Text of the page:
I also have a wooden sea kayak, that I'm fairly experienced in. I've done up to 5 days camping in that boat, but the volume is pretty low, and I don't like strapping stuff to the decks. It's a speedy boat at 17.5 feet and 22.5 inch beam, and only 40 lbs empty. But not big enough for me to carry enough camping gear, and not stable enough to fish... which would be awkward while holding a paddle.

I'm in agreement with the comments about 10 inches of freeboard, and windage. But to add a peddle drive, at least some of the deck must be open. And to carry more gear, I need either width, height, or more length. At least height is above the waterline and helps towards the drier ride my wife is looking for. I'll see what I can do to deal with these conflicting goals. My design already includes both stern and bow rudders (the bow rudder is 3 feet back from the bow).

Currently, the outriggers are 5.4 inches wide at their widest, and 5 feet long. I don't have any numbers on them yet, but they look pretty sleek in freeship so I didn't think they'd be too draggy.

I've also been looking at a flexible shaft combined with a drive leg. Does anyone know about flexible shafts? The specs on them sound great, and there's a company in Canada using them as after-market drives for canoes and kayaks. I may still use the 5/16 steel shaft with Rick's prop, but if I can keep from having 8 feet of steel in the water, I'd prefer to... I'm sure I'll be snagging my fishing line if I'm landing a big one on that side of the boat.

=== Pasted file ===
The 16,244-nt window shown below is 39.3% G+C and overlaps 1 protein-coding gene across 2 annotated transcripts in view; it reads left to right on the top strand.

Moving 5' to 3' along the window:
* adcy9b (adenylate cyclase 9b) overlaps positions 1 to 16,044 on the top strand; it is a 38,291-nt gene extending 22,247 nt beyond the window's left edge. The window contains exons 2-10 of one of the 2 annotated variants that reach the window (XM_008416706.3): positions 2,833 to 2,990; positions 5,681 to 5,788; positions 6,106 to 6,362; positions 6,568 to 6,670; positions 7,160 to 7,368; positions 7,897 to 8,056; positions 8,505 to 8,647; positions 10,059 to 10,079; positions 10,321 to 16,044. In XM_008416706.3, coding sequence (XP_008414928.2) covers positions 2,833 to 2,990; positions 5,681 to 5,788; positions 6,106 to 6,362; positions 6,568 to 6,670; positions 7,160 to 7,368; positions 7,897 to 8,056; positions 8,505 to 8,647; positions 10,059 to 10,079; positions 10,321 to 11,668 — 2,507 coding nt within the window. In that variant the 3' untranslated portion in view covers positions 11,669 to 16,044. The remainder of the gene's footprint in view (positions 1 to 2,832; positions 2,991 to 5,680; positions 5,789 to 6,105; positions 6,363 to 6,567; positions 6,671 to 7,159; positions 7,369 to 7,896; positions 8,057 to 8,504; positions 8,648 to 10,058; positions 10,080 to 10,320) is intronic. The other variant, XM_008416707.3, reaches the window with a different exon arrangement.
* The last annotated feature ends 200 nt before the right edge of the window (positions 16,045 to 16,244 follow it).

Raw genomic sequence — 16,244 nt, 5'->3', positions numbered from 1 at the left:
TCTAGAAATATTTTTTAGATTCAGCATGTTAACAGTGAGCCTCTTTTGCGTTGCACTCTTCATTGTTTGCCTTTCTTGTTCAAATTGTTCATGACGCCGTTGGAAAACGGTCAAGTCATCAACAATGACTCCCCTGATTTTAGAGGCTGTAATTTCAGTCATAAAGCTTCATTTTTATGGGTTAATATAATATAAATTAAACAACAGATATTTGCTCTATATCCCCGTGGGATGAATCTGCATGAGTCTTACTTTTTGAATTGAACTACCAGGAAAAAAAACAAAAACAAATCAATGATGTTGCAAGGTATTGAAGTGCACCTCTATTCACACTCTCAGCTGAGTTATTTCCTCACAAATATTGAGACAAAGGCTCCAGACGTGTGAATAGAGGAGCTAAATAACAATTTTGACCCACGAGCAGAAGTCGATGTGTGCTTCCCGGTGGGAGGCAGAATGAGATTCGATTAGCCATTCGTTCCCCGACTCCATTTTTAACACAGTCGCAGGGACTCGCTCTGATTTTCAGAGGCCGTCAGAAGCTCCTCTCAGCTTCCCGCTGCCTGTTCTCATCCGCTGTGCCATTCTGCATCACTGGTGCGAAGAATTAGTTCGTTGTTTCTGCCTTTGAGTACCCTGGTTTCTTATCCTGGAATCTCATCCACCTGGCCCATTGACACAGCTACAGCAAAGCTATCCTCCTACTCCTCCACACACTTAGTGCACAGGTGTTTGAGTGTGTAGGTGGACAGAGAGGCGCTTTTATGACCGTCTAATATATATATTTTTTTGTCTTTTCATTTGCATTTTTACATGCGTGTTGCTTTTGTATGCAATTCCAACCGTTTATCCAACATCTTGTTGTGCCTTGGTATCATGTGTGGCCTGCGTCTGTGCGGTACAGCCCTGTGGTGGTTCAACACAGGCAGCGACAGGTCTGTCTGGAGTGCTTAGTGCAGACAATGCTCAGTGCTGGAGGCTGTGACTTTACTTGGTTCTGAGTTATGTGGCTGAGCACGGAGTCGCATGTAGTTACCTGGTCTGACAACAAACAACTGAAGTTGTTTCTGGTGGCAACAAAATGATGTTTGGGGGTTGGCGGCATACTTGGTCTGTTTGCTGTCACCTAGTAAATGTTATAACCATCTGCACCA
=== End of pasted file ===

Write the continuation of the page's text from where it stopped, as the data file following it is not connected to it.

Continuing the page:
Thanks for all the great help!

Russ
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  #1975  
Old 09-07-2014, 11:09 AM
portacruise portacruise is offline
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Quote:
Originally Posted by Rocky Mtn Russ View Post
Thanks guys for all of your comments and advice. Not sure why I stopped getting notice that posts were happening. I've been struggling to learn Free!ship, and emailing with Rick W. about some of his designs. He's been very helpful too.

The numbers Dave generated actually sound pretty good to me.

On our latest 10 day kayak trip, my tandem island Hobie with twin mirage drives was loaded heavier than usual. Speed fell off considerably as a result. That boat is 18.5 feet, with a 30" beam, and would have tipped the scales around 840 lbs. The boat is 190 lbs empty. There were 2 of us onboard, and a bunch of gear in the hull and lashed to the tramps. It was a challenge to sustain 3.2 mph on our 10-12 mile ride out to our camp into about a 15 mph headwind. Typically, that boat with 2 guys peddling will do 4.0 mph continuous, and 3.7 if I'm by myself without the sail and outriggers. One of the guys was in a 13.5 foot, 28 inch beam Hobie, with camping gear, and he sustained 4.2 mph on the ride back, in fairly flat water. That was fast for that short boat.

I also have a wooden sea kayak, that I'm fairly experienced in. I've done up to 5 days camping in that boat, but the volume is pretty low, and I don't like strapping stuff to the decks. It's a speedy boat at 17.5 feet and 22.5 inch beam, and only 40 lbs empty. But not big enough for me to carry enough camping gear, and not stable enough to fish... which would be awkward while holding a paddle.

I'm in agreement with the comments about 10 inches of freeboard, and windage. But to add a peddle drive, at least some of the deck must be open. And to carry more gear, I need either width, height, or more length. At least height is above the waterline and helps towards the drier ride my wife is looking for. I'll see what I can do to deal with these conflicting goals. My design already includes both stern and bow rudders (the bow rudder is 3 feet back from the bow).